UK government introduces new digital labelling for imports and expands CE mark extension

Thu 25 Jan 2024
Posted by: Richard Cree
Trade News

The UK government has announced it will introduce new legislation to allow for digital labelling of imports to reduce the regulatory burden on businesses.

Digital labelling will allow businesses to put all relevant regulatory or manufacturing information online, rather than having to print it on products, thus saving time and money.

The move follows the Product Safety Review consultation, an extensive business engagement exercise which sought the opinion of leading industry trade bodies and individual businesses on ways to cut costs, while benefitting consumers and ensuring the regulatory system remains agile. Industry had been consistently calling for digital labelling as part of that consultation.

The voluntary option to use digital labelling means businesses will be able to apply the UKCA marking, manufacturer details and importer details digitally.

Easing the regulatory burden

Business and trade minister, Kevin Hollinrake, said of the new approach:

“What we’re announcing today will not only ease business burdens and [reduce] costs but will enable them to spend time growing their companies and creating jobs.

“We’ve worked closely with multiple sectors to create policy that works for them, and this is another step in the right direction to back British businesses.”

TechUK’s director of markets, Matthew Evans, welcomed the new digital labelling scheme:

“We strongly support the government’s decision to allow the voluntary use of e-labelling, in line with our key recommendations during the UK’s product compliance framework review.

“It represents a modern and progressive approach by DBT and will undoubtedly cut compliance costs, foster innovation and lessen environmental impact. It will also align the UK with major trading partners such as the US, China, Japan and South Korea, improving trading relationships.”

Ilona Kawka, digital customs and trade expert at the Institute of Export & International Trade (IOE&IT), welcomed the move, saying it represents a modern and progressive approach by DBT and will undoubtedly cut compliance costs, foster innovation and lessen environmental impact. It will also align the UK with major trading partners. She added:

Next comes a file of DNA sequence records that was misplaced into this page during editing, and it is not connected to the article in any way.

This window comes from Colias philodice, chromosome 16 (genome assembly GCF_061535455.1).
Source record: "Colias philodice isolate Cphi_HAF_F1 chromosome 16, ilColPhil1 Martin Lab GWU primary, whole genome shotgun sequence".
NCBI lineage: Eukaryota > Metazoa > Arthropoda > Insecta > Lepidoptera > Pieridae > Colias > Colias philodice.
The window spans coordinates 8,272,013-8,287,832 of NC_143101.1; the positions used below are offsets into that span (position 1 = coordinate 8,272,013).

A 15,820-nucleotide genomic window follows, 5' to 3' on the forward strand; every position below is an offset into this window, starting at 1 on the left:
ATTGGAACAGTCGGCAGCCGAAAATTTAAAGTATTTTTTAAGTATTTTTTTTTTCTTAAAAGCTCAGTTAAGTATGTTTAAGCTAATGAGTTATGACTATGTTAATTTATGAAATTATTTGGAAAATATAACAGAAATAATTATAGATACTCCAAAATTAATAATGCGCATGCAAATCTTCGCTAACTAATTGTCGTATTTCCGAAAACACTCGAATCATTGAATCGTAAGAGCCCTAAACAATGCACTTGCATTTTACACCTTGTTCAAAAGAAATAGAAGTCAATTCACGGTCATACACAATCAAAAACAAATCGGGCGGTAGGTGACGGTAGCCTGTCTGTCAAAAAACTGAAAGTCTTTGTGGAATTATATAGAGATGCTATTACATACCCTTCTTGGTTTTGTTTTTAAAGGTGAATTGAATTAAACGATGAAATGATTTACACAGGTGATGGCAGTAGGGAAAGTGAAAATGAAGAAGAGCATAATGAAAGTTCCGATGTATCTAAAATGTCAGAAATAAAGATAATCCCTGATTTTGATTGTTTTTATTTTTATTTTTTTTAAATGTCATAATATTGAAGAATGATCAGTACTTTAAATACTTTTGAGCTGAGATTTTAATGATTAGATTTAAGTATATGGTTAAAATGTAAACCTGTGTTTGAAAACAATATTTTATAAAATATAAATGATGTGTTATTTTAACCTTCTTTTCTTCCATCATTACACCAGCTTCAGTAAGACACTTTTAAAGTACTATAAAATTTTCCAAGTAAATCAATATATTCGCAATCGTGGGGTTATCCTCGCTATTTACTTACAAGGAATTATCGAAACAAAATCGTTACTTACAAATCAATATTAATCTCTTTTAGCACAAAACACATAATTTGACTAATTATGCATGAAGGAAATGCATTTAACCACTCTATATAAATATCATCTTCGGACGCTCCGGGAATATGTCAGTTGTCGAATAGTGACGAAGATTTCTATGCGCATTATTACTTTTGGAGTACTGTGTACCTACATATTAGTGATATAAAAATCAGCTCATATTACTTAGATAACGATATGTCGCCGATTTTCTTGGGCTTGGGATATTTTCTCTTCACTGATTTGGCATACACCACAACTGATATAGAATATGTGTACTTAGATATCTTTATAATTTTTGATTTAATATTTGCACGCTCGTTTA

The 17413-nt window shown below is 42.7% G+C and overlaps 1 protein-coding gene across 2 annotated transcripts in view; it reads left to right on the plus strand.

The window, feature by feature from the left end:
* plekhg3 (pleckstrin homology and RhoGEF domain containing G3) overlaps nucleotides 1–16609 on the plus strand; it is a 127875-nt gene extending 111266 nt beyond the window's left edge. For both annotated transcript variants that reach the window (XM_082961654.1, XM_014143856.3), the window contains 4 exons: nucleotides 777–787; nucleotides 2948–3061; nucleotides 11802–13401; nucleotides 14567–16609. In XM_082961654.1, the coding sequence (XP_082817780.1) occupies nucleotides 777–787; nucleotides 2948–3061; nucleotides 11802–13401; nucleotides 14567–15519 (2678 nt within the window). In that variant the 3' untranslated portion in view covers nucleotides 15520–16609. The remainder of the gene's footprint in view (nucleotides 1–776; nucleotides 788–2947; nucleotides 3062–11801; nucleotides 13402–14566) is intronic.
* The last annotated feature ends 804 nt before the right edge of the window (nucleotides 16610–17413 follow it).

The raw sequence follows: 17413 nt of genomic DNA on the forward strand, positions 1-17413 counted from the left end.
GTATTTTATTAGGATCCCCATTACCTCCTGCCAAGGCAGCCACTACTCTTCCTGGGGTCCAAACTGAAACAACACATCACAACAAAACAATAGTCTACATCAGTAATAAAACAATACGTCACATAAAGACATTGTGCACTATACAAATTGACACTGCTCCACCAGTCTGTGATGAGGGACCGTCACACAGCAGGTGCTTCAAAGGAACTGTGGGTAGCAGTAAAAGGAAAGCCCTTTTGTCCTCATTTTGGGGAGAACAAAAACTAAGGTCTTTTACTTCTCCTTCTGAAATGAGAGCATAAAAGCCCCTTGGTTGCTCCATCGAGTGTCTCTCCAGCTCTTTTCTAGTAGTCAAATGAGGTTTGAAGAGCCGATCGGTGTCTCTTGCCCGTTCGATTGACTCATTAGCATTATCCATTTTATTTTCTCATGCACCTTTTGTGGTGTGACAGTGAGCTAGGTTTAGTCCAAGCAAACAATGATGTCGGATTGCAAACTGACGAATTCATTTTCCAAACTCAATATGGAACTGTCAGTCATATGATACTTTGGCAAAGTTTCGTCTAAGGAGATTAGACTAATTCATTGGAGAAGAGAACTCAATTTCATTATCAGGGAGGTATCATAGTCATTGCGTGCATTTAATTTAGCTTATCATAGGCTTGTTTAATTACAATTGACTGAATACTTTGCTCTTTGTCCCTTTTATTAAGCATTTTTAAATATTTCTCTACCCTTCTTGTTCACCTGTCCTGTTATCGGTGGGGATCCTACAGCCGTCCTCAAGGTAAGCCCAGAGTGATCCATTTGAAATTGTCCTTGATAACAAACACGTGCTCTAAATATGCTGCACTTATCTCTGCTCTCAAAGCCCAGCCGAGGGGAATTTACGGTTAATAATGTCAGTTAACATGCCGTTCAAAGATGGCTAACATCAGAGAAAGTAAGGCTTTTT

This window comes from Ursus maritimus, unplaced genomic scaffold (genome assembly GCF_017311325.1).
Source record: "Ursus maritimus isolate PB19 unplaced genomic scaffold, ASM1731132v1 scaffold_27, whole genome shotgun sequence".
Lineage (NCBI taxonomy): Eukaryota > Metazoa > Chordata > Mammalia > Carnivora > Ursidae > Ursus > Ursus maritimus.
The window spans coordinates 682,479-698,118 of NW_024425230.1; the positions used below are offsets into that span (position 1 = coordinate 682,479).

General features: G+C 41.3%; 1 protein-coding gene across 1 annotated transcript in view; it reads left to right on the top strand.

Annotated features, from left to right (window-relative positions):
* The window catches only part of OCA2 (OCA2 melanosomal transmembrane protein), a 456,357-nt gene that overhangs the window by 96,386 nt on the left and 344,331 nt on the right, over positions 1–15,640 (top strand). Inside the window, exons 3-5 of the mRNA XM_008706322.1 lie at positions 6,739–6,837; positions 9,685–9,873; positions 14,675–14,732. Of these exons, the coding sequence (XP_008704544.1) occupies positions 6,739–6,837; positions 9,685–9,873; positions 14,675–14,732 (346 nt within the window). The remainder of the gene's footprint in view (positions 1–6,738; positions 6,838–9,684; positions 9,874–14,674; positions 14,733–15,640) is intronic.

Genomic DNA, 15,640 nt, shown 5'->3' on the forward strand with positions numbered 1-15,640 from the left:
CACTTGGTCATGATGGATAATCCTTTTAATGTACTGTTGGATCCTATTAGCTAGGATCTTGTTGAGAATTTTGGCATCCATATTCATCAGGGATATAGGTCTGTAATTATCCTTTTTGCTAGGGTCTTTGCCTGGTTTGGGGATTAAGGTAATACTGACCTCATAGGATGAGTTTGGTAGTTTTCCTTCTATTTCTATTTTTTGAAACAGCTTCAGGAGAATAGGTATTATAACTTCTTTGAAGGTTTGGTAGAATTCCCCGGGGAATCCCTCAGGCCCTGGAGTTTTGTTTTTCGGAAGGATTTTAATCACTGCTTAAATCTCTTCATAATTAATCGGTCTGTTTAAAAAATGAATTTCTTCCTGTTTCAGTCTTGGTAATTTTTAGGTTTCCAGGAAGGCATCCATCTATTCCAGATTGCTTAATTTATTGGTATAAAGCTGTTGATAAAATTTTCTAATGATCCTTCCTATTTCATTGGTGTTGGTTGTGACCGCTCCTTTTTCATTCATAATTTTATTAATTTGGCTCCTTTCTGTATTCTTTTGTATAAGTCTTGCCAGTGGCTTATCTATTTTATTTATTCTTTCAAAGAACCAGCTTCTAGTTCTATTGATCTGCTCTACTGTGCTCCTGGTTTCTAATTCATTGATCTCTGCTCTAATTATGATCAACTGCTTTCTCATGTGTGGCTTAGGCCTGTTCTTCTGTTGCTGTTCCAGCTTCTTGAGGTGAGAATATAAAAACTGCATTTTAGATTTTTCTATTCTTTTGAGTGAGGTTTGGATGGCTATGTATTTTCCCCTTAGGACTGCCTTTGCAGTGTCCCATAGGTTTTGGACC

"This innovative approach is driven by worldwide digital transformation trends and shows the UK's  dedication to delivering on innovation and sustainability goals. The decision to implement e-labelling, which follows the lead of countries such as the US, South Korea and Singapore, shows a commitment to modernising trade and consumer information systems.

"By shifting to e-labelling, the UK is reducing environmental impact, simplifying regulatory compliance and making it easier to bring products to the market once they prove compliant in other markets. This will also improve access for consumers to product information. It shows the UK's ability to adapt quickly to new technology, and hopefully the UK can act as a model for other countries adopting digital solutions for trade."

More categories to keep using CE mark

The Department for Business and Trade (DBT) also confirmed it would extend the indefinite use of the EU’s CE mark to a further three product categories, having last summer announced it would extend its use within the UK indefinitely for the 18 categories under its remit.

Following feedback from industry, DBT is continuing CE recognition for eco-design, civil explosives and, in most circumstances, restriction of hazardous substances (in electrical equipment).

The new rules do not cover medical devices, construction products, marine equipment, rail products, cableways, transportable pressure equipment or drones. The full list of regulations covered by the announcement can be found here.

Suzanne Alecrim, customs and trade specialist at IOE&IT, says the addition of the extra three regulations by other government departments responsible for product safety apart from DBT means further regulated sectors will benefit from the indefinite use of CE marking.

On the fast track

DBT has also announced a new fast-track provision to allow manufacturers to place products on the GB market if they meet the EU essential requirements and have been conformity assessed by an EU-recognised body.

Manufacturers will need to use the UKCA marking and draw up a UK declaration of conformity, listing compliance with the relevant EU legislation. This means that where products fall within multiple regulations, a mixture of both UKCA and CE conformity assessment procedures can be used.

The aim is to provide businesses with certainty over the long term should the UK mandate UKCA for some product categories in the future. 

Alecrim says industry has welcomed government’s engagement on the CE mark as well as the digital labelling and fast track process:

"They provide improvements to facilitate the movement of regulated goods across the GB border to ensure complex supply chains can continue to import critical components from overseas manufacturers."

Stephen Phipson, CEO of Make UK, said of the announcements:

“The addition of further regulated sectors that will benefit from the indefinite recognition of current EU requirements including the use of CE marking, is a welcome move that manufactures who develop and sell products in these areas will welcome and support.

“The added introduction of a ‘fast track’ process for products covered by multiple regulations, new permanent arrangements for labelling flexibility and an option for digital labelling, will all work together to help safeguard the competitiveness of manufacturers and aid the UK as a destination for investment.”